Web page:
Potential Indicator: 1 PLUS 6 PLUS 3
The potential indicator measures stable characteristics of a person or characteristics that are difficult to change in order to make a reliable prediction of the person´s potential: cognitive abilities, personality and job motives.
- Providing and managing links for the potential indicator (GER, ENG)
- Shortening the Live-AC – outsourcing of specific process elements
- Providing a differentiated results report
The potential indicator in detail
Combination of four psychological questionnaires (short form):
Can-do vs. will-do components in the Potential Indicator
Job performance is dependent on can-do and will-do components (Campbell, 1991). Therefore, an HR selection system should measure both can-do components (especially cognitive skills) and will-do components (personality) and use them for the prediction. Based on various studies that have investigated the relationship between certain potential indicators and success / performance in the workplace, it has now been possible to obtain reliable findings on success-relevant can-do and will-do components. Based on this, our Potential Indicator (PI) measures the totality of these various potential indicators in a compact form within a single scientifically proven questionnaire and test procedure. According to our 1+6+3 approach, these are cognitive abilities (1), personality traits (6 = “Big Five” + integrity) and professional basic motives (3 = performance, affiliation, power).
1 | Cognitive (can-do-) skills
Various meta-analyses show that intelligence (general mental ability) is a significant predictor for work performance and learning performance (see right).
The influence of intelligence on work performance is mainly mediated by work-relevant knowledge. At the same time, however, the quality and quantity of work-relevant knowledge is an indicator for learning processes. Thus, work performance benefits from intelligence because the latter increases the effectiveness and efficiency of learning processes.
Our “1 plus 6 plus 3 Potential Indicator” contains two cognitive subtests, each of which contains tasks related to the professional context. In the numerical part, the aim is to evaluate job-related tables under tight time limits. In the verbal part, the task is to analyze text passages in the form of e-mails under time pressure and to derive correct conclusions.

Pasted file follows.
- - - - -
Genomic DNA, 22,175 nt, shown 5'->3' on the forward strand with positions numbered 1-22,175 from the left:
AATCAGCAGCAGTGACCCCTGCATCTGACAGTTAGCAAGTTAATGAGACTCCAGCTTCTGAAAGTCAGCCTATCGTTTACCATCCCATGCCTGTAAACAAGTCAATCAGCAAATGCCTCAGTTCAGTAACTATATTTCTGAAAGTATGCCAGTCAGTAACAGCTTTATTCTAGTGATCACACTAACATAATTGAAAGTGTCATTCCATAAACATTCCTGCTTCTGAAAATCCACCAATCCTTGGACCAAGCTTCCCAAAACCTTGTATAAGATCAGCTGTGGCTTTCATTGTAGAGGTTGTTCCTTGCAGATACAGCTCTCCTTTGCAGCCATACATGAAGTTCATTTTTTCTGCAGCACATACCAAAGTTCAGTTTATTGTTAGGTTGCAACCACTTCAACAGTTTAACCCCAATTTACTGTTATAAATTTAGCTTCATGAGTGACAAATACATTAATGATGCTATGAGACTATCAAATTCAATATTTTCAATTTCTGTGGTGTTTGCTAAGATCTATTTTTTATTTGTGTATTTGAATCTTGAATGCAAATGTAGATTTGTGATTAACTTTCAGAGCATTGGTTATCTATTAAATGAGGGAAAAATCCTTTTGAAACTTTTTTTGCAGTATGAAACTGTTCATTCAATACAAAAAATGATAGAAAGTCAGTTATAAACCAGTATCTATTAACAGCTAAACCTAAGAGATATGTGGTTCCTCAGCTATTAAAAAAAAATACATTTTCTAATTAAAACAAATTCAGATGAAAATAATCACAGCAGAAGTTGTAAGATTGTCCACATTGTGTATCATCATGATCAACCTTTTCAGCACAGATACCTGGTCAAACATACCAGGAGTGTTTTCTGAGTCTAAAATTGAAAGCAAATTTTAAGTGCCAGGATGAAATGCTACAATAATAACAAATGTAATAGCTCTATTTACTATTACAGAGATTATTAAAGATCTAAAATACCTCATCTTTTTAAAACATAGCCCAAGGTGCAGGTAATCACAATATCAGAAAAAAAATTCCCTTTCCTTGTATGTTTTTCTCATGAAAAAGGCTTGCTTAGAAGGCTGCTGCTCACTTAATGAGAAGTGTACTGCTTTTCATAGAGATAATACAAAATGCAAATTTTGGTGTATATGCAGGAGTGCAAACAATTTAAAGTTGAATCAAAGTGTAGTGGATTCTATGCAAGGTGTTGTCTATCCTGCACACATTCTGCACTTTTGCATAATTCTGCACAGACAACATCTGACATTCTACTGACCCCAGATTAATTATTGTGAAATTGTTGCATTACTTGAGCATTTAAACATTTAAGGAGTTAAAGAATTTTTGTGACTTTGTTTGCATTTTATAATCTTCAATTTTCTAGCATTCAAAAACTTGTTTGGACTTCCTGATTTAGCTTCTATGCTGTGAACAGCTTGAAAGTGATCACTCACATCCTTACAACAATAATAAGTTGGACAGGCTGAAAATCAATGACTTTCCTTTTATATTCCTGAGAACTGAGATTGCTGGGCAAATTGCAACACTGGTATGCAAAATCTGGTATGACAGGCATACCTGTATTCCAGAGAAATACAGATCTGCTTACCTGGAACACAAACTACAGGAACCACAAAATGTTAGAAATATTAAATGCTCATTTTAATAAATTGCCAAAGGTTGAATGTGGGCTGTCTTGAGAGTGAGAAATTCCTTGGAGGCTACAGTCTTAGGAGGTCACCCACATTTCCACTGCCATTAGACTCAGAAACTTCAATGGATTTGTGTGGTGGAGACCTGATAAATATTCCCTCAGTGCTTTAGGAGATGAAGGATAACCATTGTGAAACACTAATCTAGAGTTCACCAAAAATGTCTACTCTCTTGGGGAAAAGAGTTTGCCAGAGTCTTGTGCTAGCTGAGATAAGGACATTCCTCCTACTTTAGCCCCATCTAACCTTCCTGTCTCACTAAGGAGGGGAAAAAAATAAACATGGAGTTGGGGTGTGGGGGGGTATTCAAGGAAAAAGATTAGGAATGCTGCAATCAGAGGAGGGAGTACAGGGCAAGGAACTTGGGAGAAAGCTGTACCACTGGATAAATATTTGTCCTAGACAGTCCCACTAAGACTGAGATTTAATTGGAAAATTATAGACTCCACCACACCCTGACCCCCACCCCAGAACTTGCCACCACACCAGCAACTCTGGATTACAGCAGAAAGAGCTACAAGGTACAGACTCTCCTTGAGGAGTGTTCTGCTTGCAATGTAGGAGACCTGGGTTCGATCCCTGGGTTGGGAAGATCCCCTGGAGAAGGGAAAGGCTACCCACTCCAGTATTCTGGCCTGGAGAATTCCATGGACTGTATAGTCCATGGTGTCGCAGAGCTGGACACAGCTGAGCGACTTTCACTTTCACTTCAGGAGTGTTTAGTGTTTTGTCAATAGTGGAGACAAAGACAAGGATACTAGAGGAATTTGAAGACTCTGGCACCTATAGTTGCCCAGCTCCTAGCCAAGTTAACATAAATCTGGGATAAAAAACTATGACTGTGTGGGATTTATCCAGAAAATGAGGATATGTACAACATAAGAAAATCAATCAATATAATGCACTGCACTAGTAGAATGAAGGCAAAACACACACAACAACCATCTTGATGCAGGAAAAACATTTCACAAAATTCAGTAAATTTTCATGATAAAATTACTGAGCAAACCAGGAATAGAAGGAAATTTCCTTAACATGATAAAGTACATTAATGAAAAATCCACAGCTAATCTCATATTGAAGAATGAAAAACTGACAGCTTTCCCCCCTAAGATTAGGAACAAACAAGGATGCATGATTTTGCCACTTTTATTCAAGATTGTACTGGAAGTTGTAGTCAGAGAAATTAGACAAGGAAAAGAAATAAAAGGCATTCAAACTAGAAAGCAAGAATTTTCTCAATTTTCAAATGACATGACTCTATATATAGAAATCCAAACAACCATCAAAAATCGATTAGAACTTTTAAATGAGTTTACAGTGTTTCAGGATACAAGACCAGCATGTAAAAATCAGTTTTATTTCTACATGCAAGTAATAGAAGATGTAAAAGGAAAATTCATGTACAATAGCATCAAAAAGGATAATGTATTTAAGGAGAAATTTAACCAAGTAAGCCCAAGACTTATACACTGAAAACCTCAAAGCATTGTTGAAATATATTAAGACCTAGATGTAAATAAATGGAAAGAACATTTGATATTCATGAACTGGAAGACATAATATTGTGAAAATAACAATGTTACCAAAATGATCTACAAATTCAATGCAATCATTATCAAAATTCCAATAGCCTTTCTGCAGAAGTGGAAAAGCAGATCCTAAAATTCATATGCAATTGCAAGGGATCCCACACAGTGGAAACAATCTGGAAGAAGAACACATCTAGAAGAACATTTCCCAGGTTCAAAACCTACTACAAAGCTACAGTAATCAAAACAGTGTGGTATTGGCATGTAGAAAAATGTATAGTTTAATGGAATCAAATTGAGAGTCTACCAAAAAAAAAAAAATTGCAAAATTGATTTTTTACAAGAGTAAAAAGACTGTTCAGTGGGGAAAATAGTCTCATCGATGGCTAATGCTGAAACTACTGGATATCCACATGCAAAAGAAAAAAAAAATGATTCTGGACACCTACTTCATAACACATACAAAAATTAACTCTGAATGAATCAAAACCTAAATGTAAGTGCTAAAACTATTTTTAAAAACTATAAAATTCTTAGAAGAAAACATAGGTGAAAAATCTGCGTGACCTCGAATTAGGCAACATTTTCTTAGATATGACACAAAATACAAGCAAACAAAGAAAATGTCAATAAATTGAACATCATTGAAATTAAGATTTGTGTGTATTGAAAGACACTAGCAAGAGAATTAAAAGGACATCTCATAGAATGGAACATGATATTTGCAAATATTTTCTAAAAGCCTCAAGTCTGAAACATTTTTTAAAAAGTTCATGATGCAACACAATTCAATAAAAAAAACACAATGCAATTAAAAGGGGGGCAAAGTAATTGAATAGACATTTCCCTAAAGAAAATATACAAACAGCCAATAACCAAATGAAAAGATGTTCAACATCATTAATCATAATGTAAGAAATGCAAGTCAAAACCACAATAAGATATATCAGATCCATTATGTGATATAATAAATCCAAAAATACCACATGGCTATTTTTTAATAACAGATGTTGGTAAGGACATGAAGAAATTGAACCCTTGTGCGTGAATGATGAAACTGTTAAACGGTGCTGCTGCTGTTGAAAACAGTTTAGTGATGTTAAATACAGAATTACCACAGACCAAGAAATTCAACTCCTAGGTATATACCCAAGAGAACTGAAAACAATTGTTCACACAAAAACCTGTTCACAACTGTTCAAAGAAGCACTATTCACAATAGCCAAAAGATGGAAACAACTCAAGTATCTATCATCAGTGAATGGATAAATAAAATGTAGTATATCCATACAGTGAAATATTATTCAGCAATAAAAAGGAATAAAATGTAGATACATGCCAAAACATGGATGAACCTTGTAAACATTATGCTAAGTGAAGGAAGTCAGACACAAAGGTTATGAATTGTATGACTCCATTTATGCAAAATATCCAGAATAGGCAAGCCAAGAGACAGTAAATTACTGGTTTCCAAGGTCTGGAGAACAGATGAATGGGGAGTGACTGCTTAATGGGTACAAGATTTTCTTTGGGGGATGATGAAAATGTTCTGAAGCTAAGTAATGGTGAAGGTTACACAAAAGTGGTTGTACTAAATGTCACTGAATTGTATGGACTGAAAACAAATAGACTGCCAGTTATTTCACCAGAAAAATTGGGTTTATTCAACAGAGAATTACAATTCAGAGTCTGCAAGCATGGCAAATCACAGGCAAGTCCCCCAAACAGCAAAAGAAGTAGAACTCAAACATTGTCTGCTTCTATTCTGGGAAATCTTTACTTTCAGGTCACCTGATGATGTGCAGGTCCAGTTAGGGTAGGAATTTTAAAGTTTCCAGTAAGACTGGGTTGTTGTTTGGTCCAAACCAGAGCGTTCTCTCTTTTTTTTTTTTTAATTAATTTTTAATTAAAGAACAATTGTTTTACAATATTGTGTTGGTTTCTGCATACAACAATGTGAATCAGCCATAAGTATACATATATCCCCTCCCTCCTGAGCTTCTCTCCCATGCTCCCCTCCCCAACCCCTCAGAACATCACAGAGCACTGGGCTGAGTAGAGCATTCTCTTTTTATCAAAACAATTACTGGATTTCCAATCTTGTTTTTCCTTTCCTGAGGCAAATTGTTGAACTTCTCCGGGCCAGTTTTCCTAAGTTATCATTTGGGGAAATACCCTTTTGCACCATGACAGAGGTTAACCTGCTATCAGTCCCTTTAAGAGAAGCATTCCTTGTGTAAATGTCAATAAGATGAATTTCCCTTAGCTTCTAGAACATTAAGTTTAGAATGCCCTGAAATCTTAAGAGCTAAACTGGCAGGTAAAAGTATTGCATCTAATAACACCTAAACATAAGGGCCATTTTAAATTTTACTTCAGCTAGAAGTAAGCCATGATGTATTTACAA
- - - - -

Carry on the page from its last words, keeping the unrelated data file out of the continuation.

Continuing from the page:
6 | Personality traits (will-do-components)
Personality influences a person’s motivational preferences, i.e. their attention as well as the direction, intensity and persistence of their behavior in different situations of working and organizational life. Therefore, the second part of our Potential Indicator aims to assess individual development in six central (“Big Six”) dimensions of personality (stress perception, dominance, learning agility, social compatibility, self-discipline, integrity). Due to the independence of the personality traits (Big Six) from 1. intelligence (general mental ability) and 2. expertise, personality provides a high degree of incremental validity (gain) in the prognosis of professional performance.
3 | Job Motives
There is a total of three basic motives that affect us in professional activities: The possibility of exchange and contact with colleagues (affiliation motive), the possibility of showing performance (performance motive) and the possibility of exerting influence (influence or power motive). In addition to these approach components of the basic motives, there is also an avoidance component in each case: Fear of rejection, avoidance of failure or avoidance of loss of control.
Generally, the approach components should be rather high and the avoidance components rather low. Above all, however, the assessment of the individual characteristics serves to compare external conditions and requirements of the target position with the motivational preferences of the person.